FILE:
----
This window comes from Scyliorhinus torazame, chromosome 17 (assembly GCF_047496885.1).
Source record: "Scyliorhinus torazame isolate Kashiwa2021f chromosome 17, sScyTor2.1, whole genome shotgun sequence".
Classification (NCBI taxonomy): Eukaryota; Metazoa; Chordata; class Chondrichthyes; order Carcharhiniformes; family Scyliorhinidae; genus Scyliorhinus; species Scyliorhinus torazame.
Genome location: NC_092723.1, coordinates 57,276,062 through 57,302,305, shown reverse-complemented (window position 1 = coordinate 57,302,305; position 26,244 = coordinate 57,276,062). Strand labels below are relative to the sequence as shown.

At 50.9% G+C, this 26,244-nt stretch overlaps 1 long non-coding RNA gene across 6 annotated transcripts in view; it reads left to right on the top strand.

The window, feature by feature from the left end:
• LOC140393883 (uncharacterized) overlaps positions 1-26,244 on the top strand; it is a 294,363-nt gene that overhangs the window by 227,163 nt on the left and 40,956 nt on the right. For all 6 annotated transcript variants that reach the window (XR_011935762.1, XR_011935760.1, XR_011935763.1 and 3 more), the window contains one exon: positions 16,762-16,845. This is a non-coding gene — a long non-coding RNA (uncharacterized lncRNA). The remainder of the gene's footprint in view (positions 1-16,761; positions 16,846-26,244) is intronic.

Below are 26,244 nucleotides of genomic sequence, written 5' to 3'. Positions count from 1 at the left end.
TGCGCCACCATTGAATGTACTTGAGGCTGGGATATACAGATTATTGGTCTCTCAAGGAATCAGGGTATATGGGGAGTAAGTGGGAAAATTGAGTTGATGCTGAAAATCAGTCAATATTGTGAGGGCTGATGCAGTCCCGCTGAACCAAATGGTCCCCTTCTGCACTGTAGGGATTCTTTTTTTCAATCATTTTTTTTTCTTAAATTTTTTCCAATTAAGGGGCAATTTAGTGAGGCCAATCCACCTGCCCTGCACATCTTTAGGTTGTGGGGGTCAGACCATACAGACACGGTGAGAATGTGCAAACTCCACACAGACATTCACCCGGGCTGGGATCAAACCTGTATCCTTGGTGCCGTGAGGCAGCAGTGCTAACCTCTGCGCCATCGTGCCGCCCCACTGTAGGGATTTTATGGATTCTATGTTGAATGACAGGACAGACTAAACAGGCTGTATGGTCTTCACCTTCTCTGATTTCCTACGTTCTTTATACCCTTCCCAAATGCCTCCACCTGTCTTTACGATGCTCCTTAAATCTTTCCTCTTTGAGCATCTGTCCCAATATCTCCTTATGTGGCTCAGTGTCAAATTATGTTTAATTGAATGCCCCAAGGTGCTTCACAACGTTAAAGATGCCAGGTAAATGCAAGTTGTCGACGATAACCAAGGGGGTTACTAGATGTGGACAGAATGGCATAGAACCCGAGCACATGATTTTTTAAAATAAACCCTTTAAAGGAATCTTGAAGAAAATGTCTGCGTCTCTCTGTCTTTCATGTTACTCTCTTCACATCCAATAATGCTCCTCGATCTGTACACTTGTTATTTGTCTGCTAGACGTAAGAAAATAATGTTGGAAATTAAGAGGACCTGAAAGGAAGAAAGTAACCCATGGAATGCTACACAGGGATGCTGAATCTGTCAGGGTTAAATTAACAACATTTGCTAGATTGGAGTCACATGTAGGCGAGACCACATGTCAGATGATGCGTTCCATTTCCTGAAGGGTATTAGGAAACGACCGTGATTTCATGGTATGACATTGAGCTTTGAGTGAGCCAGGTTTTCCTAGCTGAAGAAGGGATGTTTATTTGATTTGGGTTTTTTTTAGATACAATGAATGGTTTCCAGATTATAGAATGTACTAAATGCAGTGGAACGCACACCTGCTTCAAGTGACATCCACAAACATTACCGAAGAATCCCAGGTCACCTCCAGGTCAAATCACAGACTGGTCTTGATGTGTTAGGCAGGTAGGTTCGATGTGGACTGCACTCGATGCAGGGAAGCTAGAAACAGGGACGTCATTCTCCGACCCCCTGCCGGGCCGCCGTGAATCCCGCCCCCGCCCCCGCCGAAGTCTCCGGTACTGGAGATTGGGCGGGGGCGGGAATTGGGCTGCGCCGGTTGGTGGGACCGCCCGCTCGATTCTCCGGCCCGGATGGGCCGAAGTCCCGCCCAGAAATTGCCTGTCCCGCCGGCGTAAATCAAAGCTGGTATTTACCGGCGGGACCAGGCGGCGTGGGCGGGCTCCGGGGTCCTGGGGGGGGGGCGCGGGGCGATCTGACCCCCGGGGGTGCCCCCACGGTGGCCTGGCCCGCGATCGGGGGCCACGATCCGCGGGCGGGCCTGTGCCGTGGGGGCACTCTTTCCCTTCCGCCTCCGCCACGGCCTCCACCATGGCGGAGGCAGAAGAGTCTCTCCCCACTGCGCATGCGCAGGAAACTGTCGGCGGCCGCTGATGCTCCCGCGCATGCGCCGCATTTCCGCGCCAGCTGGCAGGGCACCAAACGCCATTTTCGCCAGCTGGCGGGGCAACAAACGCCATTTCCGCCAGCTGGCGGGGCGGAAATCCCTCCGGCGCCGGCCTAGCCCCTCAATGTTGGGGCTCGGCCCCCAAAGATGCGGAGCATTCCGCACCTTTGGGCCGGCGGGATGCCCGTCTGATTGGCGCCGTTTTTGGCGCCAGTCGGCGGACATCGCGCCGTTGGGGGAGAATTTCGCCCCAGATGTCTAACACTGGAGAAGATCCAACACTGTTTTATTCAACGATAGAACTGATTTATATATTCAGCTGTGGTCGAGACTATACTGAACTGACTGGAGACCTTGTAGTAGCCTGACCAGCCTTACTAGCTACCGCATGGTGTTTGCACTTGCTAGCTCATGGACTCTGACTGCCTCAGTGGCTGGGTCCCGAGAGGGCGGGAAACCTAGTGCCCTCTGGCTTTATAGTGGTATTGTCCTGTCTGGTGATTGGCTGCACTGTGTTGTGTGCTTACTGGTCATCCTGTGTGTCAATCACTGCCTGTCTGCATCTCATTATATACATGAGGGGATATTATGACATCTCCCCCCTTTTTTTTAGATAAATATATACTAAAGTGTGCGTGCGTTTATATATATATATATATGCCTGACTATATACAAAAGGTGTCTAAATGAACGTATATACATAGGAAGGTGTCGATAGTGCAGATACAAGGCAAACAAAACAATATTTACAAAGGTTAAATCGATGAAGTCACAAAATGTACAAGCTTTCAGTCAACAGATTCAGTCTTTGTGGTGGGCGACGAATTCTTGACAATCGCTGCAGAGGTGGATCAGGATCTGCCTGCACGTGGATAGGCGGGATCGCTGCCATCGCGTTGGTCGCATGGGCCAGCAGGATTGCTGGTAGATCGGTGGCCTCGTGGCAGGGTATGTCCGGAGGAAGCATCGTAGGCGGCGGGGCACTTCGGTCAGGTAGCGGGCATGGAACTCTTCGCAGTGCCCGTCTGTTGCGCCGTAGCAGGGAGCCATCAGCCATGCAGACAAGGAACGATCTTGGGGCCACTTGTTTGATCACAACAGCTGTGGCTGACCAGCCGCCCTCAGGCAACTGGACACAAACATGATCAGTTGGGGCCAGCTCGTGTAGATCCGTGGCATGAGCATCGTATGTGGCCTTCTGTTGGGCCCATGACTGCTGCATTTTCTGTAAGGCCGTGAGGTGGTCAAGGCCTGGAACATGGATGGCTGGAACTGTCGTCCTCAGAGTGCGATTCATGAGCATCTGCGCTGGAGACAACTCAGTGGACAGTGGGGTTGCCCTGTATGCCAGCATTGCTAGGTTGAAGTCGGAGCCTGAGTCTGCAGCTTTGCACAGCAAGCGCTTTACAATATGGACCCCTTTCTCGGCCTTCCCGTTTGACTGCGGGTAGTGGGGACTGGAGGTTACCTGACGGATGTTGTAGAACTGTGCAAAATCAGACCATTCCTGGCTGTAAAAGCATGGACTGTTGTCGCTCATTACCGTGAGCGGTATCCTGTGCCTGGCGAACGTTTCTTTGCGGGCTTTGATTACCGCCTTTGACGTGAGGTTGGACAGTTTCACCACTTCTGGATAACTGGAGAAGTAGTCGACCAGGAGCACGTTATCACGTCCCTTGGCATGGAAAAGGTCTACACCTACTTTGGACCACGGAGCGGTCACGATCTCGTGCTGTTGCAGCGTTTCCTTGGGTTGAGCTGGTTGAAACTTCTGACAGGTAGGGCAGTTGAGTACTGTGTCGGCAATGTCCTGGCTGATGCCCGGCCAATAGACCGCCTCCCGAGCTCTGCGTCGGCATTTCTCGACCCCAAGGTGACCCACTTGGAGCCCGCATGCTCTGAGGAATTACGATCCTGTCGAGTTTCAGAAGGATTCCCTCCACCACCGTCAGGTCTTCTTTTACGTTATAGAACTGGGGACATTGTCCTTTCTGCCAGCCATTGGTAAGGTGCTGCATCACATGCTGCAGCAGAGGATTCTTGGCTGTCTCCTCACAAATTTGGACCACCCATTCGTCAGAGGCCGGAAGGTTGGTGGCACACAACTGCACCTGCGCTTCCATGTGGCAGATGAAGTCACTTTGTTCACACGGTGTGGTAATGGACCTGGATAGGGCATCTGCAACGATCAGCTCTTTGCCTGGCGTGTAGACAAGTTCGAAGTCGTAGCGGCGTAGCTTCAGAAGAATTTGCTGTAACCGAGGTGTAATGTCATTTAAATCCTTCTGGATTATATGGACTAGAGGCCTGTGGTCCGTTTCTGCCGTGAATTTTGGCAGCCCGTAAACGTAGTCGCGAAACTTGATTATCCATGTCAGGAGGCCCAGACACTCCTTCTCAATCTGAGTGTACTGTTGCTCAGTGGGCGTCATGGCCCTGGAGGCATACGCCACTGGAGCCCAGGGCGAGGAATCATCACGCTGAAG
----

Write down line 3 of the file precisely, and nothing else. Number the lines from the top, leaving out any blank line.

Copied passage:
Classification (NCBI taxonomy): Eukaryota; Metazoa; Chordata; class Chondrichthyes; order Carcharhiniformes; family Scyliorhinidae; genus Scyliorhinus; species Scyliorhinus torazame.